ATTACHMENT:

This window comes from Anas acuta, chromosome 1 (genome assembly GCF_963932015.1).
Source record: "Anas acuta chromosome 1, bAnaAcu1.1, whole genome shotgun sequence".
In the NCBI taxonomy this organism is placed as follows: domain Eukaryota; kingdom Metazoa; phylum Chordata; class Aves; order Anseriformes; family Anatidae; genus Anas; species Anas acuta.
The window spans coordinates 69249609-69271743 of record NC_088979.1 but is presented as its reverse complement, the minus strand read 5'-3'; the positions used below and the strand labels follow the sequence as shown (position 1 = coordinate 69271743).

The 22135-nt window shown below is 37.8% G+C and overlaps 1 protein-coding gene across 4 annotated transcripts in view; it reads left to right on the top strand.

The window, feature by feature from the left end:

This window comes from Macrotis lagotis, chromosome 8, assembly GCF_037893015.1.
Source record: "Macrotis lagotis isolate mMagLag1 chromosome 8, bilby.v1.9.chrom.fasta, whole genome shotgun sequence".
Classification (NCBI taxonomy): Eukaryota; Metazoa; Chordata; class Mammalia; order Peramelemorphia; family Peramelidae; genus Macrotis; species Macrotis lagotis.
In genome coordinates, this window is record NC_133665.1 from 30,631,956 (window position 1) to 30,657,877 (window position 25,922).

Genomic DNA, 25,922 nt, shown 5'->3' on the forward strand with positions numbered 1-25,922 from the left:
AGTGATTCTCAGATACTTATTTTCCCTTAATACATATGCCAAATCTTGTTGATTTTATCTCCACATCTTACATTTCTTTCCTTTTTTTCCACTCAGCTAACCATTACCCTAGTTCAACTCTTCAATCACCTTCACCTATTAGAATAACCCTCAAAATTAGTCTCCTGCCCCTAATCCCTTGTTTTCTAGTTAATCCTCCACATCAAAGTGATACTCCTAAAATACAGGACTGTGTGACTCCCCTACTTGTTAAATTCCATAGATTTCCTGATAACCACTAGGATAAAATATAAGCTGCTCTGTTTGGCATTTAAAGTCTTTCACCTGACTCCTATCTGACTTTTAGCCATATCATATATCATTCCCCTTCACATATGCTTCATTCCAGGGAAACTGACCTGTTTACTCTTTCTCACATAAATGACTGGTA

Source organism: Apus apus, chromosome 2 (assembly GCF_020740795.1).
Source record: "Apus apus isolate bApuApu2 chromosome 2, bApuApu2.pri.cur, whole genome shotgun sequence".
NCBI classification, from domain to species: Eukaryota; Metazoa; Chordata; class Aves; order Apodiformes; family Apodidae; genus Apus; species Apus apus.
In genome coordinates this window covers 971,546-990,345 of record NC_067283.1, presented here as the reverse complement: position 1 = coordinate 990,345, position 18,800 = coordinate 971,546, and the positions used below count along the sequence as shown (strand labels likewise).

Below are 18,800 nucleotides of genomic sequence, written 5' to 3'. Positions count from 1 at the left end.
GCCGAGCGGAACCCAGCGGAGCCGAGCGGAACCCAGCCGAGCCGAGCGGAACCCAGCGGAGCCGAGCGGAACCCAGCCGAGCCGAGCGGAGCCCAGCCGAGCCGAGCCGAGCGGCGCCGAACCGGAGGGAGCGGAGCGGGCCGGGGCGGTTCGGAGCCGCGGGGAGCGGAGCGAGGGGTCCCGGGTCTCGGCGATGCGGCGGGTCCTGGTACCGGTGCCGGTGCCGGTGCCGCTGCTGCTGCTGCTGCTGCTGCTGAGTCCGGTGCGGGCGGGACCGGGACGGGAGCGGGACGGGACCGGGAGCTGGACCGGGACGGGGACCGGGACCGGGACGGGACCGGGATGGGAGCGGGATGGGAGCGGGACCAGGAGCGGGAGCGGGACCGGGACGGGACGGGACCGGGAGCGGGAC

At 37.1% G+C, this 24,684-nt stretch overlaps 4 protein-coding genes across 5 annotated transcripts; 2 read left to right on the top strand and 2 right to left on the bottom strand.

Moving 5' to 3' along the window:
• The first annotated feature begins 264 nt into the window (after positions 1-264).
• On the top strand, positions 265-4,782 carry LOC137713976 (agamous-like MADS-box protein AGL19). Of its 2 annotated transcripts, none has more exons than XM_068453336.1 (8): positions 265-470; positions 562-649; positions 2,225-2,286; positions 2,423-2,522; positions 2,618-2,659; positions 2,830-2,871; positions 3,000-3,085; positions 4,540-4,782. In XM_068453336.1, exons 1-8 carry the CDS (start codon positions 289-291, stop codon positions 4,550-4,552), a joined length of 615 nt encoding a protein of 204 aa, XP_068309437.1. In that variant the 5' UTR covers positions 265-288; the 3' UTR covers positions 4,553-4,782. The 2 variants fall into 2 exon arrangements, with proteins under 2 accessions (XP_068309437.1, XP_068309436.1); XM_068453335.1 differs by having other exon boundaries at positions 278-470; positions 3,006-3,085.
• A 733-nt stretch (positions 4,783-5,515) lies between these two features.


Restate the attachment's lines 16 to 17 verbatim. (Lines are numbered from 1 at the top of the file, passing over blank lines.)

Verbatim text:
In genome coordinates this window covers 971,546-990,345 of record NC_067283.1, presented here as the reverse complement: position 1 = coordinate 990,345, position 18,800 = coordinate 971,546, and the positions used below count along the sequence as shown (strand labels likewise).

Below are 18,800 nucleotides of genomic sequence, written 5' to 3'. Positions count from 1 at the left end.